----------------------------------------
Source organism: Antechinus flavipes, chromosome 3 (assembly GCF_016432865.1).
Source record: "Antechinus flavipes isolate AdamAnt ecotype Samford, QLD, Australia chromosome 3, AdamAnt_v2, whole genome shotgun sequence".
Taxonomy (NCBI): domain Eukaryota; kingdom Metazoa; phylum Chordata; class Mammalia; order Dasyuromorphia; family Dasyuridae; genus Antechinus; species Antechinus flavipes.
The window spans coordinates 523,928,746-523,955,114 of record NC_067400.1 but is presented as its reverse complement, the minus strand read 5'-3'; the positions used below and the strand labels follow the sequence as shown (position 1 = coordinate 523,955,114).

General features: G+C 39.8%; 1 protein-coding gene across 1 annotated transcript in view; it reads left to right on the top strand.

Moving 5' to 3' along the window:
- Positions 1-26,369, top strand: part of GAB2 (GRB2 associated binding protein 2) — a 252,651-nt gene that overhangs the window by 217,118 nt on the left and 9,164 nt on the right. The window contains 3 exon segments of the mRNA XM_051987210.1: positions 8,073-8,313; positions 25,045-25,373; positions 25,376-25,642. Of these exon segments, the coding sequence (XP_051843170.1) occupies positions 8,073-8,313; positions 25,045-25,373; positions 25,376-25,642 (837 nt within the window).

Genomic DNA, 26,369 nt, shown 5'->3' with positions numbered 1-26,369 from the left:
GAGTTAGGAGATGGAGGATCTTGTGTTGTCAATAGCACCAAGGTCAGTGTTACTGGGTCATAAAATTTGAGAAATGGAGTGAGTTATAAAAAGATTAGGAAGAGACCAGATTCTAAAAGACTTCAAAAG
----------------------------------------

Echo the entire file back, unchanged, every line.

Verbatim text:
Source organism: Antechinus flavipes, chromosome 3 (assembly GCF_016432865.1).
Source record: "Antechinus flavipes isolate AdamAnt ecotype Samford, QLD, Australia chromosome 3, AdamAnt_v2, whole genome shotgun sequence".
Taxonomy (NCBI): domain Eukaryota; kingdom Metazoa; phylum Chordata; class Mammalia; order Dasyuromorphia; family Dasyuridae; genus Antechinus; species Antechinus flavipes.
The window spans coordinates 523,928,746-523,955,114 of record NC_067400.1 but is presented as its reverse complement, the minus strand read 5'-3'; the positions used below and the strand labels follow the sequence as shown (position 1 = coordinate 523,955,114).

General features: G+C 39.8%; 1 protein-coding gene across 1 annotated transcript in view; it reads left to right on the top strand.

Moving 5' to 3' along the window:
- Positions 1-26,369, top strand: part of GAB2 (GRB2 associated binding protein 2) — a 252,651-nt gene that overhangs the window by 217,118 nt on the left and 9,164 nt on the right. The window contains 3 exon segments of the mRNA XM_051987210.1: positions 8,073-8,313; positions 25,045-25,373; positions 25,376-25,642. Of these exon segments, the coding sequence (XP_051843170.1) occupies positions 8,073-8,313; positions 25,045-25,373; positions 25,376-25,642 (837 nt within the window).

Genomic DNA, 26,369 nt, shown 5'->3' with positions numbered 1-26,369 from the left:
GAGTTAGGAGATGGAGGATCTTGTGTTGTCAATAGCACCAAGGTCAGTGTTACTGGGTCATAAAATTTGAGAAATGGAGTGAGTTATAAAAAGATTAGGAAGAGACCAGATTCTAAAAGACTTCAAAAG